Continue reading →

Published on:

On Thursday, April 11, 2013, the Obama Administration released its Budget Request for Fiscal Year 2014 (“FY 2014”) that begins at the beginning of October. If implemented, the Budget Proposal would include approximately $1.8 trillion in savings over the next ten years, enough to replace the automatic sequestration that took effect last month and was imposed as part of the Budget Control Act of 2011.

To achieve these savings, the Administration’s Budget Request includes nearly $401 billion in Healthcare reductions that would likely affect all providers. While it is nearly impossible that the budget will pass Congress, some of the proposals are likely to make it into law in one form or another.

One of the numerous proposals from the Centers for Medicare and Medicaid Services (“CMS”) is beginning in 2015, to exclude radiation therapy, outpatient therapy, and advanced imaging services from the Stark Law’s exception for In-Office Ancillary Services (“IOAS”) except in cases where a practice meets certain accountability standards, as defined by the Secretary. The IOAS exception to the Stark Law’s prohibition on physician self-referrals was intended to allow physicians to provide beneficiaries with certain services that were a natural extension of their core practices and to lawfully bill for such services; however, CMS takes the position that radiation therapy, outpatient therapy, and advanced imaging services, in a significant number of cases, do not fit within the rationale underlying the IOAS exception insofar as they are “rarely performed on the same day as the related office visit.” In addition, CMS cites evidence suggesting that allowing these services to fit the IOAS exception has led to overutilization and rapid growth of these services. By excluding the services from the exception, CMS believes that the government will save nearly $6.1 billion over the next 10 years.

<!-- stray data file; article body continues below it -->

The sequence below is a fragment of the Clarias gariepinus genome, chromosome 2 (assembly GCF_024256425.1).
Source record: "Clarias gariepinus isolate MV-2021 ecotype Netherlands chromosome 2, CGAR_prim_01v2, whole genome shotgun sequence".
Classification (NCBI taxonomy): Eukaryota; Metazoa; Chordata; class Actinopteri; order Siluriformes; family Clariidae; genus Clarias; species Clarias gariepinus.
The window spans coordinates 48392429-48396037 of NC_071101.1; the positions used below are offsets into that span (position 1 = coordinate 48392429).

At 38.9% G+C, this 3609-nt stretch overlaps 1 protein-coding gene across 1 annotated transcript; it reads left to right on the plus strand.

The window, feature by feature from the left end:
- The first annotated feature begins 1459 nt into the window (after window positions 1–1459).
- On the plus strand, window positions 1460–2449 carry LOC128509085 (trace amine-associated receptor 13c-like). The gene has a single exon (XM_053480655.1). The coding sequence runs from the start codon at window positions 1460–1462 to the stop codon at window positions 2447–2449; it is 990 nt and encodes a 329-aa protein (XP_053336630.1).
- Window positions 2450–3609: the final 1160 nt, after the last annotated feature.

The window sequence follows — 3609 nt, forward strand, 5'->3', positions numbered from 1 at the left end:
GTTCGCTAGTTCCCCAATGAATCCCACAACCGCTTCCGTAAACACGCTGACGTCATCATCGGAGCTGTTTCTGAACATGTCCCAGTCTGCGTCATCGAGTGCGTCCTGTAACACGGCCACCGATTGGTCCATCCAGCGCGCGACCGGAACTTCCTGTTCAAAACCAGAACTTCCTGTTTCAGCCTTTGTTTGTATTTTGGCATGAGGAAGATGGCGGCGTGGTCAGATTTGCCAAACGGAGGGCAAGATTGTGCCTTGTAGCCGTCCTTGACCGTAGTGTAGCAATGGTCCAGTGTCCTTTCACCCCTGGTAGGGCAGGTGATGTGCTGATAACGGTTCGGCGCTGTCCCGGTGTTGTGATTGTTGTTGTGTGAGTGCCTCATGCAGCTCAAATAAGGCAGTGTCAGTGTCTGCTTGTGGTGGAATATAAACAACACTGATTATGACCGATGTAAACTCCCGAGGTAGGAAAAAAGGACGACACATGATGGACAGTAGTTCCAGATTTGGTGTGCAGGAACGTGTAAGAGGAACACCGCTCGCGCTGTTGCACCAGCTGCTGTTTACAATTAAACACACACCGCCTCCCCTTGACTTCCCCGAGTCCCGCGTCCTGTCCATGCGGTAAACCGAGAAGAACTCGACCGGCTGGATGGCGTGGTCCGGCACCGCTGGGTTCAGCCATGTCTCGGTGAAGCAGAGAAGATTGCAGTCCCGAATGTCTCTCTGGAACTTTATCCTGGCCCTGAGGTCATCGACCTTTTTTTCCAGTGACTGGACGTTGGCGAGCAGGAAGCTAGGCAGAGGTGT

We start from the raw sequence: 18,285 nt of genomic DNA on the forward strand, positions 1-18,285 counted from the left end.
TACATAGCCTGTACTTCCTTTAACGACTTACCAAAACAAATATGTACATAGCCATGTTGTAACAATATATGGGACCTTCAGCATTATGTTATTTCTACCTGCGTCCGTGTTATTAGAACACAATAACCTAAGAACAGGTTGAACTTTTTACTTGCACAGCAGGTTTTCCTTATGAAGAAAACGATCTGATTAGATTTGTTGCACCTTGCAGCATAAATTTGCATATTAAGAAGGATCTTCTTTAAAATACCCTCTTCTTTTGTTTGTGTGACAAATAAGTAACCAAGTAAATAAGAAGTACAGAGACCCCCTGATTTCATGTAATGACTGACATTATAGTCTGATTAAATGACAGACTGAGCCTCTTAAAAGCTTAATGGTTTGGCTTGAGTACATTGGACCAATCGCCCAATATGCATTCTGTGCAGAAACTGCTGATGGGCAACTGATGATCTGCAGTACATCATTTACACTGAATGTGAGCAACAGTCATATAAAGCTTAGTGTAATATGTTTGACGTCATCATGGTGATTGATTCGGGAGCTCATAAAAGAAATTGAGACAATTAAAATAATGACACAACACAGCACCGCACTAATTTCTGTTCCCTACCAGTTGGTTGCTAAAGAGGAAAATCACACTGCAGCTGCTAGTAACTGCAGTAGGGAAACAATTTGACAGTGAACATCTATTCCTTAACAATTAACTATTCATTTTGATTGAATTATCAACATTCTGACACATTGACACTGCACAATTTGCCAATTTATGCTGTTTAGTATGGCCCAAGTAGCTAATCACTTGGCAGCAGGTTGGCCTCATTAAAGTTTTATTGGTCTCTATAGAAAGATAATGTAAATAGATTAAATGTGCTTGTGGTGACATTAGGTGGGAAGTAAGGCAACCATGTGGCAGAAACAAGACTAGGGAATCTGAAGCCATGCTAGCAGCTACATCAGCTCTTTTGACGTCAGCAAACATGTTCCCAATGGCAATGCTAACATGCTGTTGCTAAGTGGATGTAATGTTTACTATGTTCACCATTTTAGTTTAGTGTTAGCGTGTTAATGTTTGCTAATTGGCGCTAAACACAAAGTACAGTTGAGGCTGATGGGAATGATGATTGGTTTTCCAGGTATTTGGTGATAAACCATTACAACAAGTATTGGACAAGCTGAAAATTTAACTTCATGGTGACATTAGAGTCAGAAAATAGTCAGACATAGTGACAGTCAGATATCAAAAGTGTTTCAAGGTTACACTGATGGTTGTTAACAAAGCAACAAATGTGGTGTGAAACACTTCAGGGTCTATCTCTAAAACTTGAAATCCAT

CMS has also proposed to begin requiring prior authorization for advanced imaging services on the theory that the rapid growth in the number and intensity of services in the last decade is the result of inappropriate use of the services. In its summary of the proposal, CMS notes that this proposal would bring the program in line with private payers, which typically require prior authorization. Furthermore, the proposal satisfies a request from the Government Accountability Office (“GAO”) that CMS implement prior authorizations or attempt other methods to limit growth in spending for advanced imaging services. However, at this time, CMS does not believe this will have an effect on the budget.